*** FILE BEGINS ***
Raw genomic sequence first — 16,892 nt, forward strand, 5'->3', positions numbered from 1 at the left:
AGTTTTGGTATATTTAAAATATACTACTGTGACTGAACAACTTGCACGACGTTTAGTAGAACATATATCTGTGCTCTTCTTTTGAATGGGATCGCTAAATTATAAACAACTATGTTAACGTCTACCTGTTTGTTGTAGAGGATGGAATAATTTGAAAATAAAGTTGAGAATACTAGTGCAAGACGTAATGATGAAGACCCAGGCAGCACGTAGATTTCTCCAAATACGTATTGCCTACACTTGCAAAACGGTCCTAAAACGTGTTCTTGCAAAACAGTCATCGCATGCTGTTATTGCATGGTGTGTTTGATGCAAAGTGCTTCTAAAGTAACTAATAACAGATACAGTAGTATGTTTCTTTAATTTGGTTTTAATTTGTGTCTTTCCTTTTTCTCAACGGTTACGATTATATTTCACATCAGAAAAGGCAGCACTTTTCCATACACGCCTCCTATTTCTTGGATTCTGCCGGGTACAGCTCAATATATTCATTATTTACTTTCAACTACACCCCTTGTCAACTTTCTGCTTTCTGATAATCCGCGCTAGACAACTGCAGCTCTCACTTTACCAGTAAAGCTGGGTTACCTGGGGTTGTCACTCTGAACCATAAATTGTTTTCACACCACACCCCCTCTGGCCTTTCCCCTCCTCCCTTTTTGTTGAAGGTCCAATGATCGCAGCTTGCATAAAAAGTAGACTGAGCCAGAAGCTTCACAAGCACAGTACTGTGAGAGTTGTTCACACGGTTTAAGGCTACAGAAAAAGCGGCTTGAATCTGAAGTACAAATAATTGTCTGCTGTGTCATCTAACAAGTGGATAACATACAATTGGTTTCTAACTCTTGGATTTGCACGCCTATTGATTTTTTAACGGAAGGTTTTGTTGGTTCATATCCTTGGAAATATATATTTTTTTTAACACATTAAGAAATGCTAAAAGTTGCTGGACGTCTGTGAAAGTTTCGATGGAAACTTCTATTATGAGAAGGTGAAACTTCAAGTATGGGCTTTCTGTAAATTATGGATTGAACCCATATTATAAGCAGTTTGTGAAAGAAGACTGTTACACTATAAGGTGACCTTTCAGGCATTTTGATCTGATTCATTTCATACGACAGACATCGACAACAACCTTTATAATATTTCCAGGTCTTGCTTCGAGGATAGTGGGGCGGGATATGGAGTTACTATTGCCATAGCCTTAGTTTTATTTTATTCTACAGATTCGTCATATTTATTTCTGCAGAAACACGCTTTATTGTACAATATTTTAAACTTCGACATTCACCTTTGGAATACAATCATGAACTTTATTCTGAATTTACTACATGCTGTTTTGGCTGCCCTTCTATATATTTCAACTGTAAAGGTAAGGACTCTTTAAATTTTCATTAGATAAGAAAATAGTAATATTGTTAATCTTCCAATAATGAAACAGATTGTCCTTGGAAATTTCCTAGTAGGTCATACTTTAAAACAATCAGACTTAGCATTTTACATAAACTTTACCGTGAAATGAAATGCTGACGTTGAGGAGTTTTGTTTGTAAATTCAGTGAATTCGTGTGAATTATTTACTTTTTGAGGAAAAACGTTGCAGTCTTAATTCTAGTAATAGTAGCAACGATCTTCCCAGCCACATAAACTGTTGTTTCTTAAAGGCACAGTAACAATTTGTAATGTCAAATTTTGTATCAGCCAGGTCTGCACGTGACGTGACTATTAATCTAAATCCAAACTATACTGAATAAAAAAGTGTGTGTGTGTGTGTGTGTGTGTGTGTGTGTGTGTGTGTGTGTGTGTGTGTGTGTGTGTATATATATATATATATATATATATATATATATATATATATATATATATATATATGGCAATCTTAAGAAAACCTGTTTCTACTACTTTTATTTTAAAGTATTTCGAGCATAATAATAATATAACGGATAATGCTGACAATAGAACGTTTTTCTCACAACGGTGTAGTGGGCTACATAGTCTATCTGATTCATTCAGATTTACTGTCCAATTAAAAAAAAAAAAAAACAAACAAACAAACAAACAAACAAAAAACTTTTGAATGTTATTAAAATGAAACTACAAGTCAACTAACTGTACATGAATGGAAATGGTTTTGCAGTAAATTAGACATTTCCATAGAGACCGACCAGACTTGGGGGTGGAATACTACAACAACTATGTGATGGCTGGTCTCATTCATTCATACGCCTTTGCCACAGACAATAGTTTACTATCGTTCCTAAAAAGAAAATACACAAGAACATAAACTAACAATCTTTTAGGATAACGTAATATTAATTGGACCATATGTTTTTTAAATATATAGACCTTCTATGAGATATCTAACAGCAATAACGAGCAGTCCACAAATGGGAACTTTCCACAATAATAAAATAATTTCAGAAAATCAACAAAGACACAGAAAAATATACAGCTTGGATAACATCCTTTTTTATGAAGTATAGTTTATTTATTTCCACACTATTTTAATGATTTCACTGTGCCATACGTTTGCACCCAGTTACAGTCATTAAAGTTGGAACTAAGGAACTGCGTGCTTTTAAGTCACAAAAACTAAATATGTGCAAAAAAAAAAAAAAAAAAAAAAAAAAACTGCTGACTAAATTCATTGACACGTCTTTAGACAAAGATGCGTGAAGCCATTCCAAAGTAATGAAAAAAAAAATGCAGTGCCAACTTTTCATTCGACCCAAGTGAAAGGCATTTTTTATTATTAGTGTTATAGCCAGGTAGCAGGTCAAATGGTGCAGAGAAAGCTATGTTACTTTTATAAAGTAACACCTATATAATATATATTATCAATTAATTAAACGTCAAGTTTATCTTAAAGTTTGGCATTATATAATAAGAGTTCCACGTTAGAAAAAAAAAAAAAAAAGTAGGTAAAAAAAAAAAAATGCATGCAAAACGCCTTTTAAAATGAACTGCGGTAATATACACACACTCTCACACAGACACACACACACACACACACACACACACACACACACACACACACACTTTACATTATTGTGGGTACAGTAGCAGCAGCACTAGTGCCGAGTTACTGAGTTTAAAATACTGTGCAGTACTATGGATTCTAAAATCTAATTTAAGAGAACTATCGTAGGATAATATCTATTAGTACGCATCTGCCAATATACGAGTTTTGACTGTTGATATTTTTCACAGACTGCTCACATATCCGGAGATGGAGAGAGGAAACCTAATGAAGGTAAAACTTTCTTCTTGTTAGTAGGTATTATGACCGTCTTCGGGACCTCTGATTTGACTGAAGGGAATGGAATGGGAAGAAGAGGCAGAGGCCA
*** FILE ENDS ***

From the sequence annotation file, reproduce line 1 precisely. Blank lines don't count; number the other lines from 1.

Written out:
Raw genomic sequence first — 16,892 nt, forward strand, 5'->3', positions numbered from 1 at the left: